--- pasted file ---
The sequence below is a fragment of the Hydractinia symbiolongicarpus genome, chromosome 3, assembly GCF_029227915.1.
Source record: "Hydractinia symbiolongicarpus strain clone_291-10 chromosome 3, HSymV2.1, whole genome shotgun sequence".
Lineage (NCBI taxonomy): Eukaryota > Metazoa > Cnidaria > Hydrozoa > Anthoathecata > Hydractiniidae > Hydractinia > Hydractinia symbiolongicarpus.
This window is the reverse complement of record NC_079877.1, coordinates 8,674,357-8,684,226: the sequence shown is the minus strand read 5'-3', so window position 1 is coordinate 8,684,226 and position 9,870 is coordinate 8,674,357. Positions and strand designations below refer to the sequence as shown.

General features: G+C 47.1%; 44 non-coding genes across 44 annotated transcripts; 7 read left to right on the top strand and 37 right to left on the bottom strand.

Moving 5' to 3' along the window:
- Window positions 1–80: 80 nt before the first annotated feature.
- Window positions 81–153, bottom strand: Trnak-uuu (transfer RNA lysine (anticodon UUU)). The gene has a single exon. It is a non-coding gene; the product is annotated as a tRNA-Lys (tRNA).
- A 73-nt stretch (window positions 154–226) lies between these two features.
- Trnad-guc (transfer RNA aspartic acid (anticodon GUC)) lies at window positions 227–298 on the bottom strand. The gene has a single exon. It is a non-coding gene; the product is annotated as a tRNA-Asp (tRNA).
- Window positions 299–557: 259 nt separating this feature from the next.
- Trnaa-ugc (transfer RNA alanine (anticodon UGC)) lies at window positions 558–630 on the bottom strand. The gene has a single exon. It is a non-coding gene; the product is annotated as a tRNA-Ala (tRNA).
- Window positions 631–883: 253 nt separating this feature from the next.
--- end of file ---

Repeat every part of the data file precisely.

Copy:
The sequence below is a fragment of the Hydractinia symbiolongicarpus genome, chromosome 3, assembly GCF_029227915.1.
Source record: "Hydractinia symbiolongicarpus strain clone_291-10 chromosome 3, HSymV2.1, whole genome shotgun sequence".
Lineage (NCBI taxonomy): Eukaryota > Metazoa > Cnidaria > Hydrozoa > Anthoathecata > Hydractiniidae > Hydractinia > Hydractinia symbiolongicarpus.
This window is the reverse complement of record NC_079877.1, coordinates 8,674,357-8,684,226: the sequence shown is the minus strand read 5'-3', so window position 1 is coordinate 8,684,226 and position 9,870 is coordinate 8,674,357. Positions and strand designations below refer to the sequence as shown.

General features: G+C 47.1%; 44 non-coding genes across 44 annotated transcripts; 7 read left to right on the top strand and 37 right to left on the bottom strand.

Moving 5' to 3' along the window:
- Window positions 1–80: 80 nt before the first annotated feature.
- Window positions 81–153, bottom strand: Trnak-uuu (transfer RNA lysine (anticodon UUU)). The gene has a single exon. It is a non-coding gene; the product is annotated as a tRNA-Lys (tRNA).
- A 73-nt stretch (window positions 154–226) lies between these two features.
- Trnad-guc (transfer RNA aspartic acid (anticodon GUC)) lies at window positions 227–298 on the bottom strand. The gene has a single exon. It is a non-coding gene; the product is annotated as a tRNA-Asp (tRNA).
- Window positions 299–557: 259 nt separating this feature from the next.
- Trnaa-ugc (transfer RNA alanine (anticodon UGC)) lies at window positions 558–630 on the bottom strand. The gene has a single exon. It is a non-coding gene; the product is annotated as a tRNA-Ala (tRNA).
- Window positions 631–883: 253 nt separating this feature from the next.